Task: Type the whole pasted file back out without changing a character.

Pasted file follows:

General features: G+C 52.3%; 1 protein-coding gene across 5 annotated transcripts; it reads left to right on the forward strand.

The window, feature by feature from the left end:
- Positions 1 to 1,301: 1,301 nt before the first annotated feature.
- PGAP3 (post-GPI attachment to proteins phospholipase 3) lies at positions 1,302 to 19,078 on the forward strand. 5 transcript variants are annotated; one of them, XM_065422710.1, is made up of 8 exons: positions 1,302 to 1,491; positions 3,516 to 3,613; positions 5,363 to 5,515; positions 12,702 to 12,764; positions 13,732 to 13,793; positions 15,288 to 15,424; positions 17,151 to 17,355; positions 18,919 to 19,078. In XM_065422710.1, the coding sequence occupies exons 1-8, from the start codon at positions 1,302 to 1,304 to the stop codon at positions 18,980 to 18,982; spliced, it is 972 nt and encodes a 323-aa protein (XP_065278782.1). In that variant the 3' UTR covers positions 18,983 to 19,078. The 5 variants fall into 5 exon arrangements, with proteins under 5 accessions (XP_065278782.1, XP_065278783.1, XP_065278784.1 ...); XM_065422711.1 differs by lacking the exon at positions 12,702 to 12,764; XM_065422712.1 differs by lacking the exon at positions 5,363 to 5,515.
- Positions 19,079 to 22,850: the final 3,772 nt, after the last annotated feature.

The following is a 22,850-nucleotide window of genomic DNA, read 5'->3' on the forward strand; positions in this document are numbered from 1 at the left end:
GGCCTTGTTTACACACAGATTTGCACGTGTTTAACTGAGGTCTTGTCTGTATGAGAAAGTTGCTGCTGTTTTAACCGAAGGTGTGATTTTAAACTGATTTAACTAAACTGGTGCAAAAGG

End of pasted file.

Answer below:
General features: G+C 52.3%; 1 protein-coding gene across 5 annotated transcripts; it reads left to right on the forward strand.

The window, feature by feature from the left end:
- Positions 1 to 1,301: 1,301 nt before the first annotated feature.
- PGAP3 (post-GPI attachment to proteins phospholipase 3) lies at positions 1,302 to 19,078 on the forward strand. 5 transcript variants are annotated; one of them, XM_065422710.1, is made up of 8 exons: positions 1,302 to 1,491; positions 3,516 to 3,613; positions 5,363 to 5,515; positions 12,702 to 12,764; positions 13,732 to 13,793; positions 15,288 to 15,424; positions 17,151 to 17,355; positions 18,919 to 19,078. In XM_065422710.1, the coding sequence occupies exons 1-8, from the start codon at positions 1,302 to 1,304 to the stop codon at positions 18,980 to 18,982; spliced, it is 972 nt and encodes a 323-aa protein (XP_065278782.1). In that variant the 3' UTR covers positions 18,983 to 19,078. The 5 variants fall into 5 exon arrangements, with proteins under 5 accessions (XP_065278782.1, XP_065278783.1, XP_065278784.1 ...); XM_065422711.1 differs by lacking the exon at positions 12,702 to 12,764; XM_065422712.1 differs by lacking the exon at positions 5,363 to 5,515.
- Positions 19,079 to 22,850: the final 3,772 nt, after the last annotated feature.

The following is a 22,850-nucleotide window of genomic DNA, read 5'->3' on the forward strand; positions in this document are numbered from 1 at the left end:
GGCCTTGTTTACACACAGATTTGCACGTGTTTAACTGAGGTCTTGTCTGTATGAGAAAGTTGCTGCTGTTTTAACCGAAGGTGTGATTTTAAACTGATTTAACTAAACTGGTGCAAAAGG